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Giacobbe Cervetto

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Giacobbe Basevi, known as Giacobbe Cervetto, (1680 – 14 January 1783) was an Anglo-Italian Jewish musician, who was a leading cellist and composer for cello in 18th century England.
According to the Dizionario Biografico degli Italiani, little is known about his early life but he is thought to have been born in northern Italy. Burney referred to him as "a Venetian". The Palgrave Dictionary of Anglo-Jewish History states his birthplace as Verona.
He first arrived in England in 1728, originally as a vendor of fine stringed instruments including violins of Stradivarius. In 1739/40, he settled in England and became solo cellist at the Drury Lane Theatre, where the musician and music historian Charles Burney met him when he joined the theatre's orchestra in the season of 1744/45. He reported that Cervetto had "brought the violoncello into favour, and made us nice judges of that instrument." Burney further wrote of Cervetto "He was an honest Hebrew, had the largest nose, and wore the finest diamond ring on the forefinger of his bow hand", but considered him an indifferent performer. The Gentleman's Magazine, in an obituary of his son James Cervetto (1747–1837, also a cellist and composer for his instrument), noted that the audience in Covent Garden would often shout to the elder Cervetto " 'play up, Nosey'....Hence the origin of a phrase not infrequently heard at the theatre even to the present day".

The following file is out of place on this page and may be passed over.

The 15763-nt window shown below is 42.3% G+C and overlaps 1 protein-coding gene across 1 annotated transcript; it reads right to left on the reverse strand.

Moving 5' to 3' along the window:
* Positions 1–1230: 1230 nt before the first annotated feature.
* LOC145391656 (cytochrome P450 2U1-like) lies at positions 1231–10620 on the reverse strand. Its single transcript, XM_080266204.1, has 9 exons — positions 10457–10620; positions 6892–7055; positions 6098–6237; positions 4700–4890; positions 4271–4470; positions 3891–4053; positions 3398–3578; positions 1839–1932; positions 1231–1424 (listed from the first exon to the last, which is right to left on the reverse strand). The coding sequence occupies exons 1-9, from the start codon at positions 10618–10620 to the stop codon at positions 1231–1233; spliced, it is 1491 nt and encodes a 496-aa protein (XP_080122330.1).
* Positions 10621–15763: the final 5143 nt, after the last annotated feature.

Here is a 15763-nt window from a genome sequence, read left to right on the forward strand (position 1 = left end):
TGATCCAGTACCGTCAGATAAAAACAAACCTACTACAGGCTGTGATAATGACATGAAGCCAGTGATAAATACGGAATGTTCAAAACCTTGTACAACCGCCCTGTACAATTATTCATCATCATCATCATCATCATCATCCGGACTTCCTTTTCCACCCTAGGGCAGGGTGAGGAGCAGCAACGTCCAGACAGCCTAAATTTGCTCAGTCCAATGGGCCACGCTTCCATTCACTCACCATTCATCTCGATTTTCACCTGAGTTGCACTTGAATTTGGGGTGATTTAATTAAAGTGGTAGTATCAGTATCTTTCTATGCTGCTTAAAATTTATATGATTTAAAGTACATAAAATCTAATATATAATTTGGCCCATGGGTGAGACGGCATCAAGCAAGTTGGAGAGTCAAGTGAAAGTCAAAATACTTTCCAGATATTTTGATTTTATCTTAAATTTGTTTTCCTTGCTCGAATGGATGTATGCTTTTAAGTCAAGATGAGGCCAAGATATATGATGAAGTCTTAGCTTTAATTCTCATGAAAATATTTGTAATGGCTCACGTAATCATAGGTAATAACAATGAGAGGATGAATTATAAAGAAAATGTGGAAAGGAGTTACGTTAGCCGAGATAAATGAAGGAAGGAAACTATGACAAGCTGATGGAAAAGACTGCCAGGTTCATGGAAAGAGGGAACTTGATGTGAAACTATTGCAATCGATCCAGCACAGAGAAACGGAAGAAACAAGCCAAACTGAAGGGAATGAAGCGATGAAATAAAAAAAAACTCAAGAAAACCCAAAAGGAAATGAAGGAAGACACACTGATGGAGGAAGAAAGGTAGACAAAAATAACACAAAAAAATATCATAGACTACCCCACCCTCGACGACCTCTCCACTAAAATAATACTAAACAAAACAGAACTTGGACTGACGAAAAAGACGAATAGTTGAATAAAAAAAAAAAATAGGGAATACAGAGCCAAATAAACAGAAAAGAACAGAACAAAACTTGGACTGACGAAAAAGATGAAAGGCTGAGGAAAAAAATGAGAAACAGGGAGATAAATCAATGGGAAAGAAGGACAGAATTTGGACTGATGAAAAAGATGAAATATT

Cervetto maintained links with others of the Basevi family in England, whose members included the architect George Basevi and Maria D'Israeli (née Basevi), the mother of Benjamin Disraeli. He died at the age of 101 in the Friborg snuff shop in the Haymarket, London. His will, in which he left his son the substantial fortune of £20,000, stipulated that he should be buried according to the rites of the Church of England.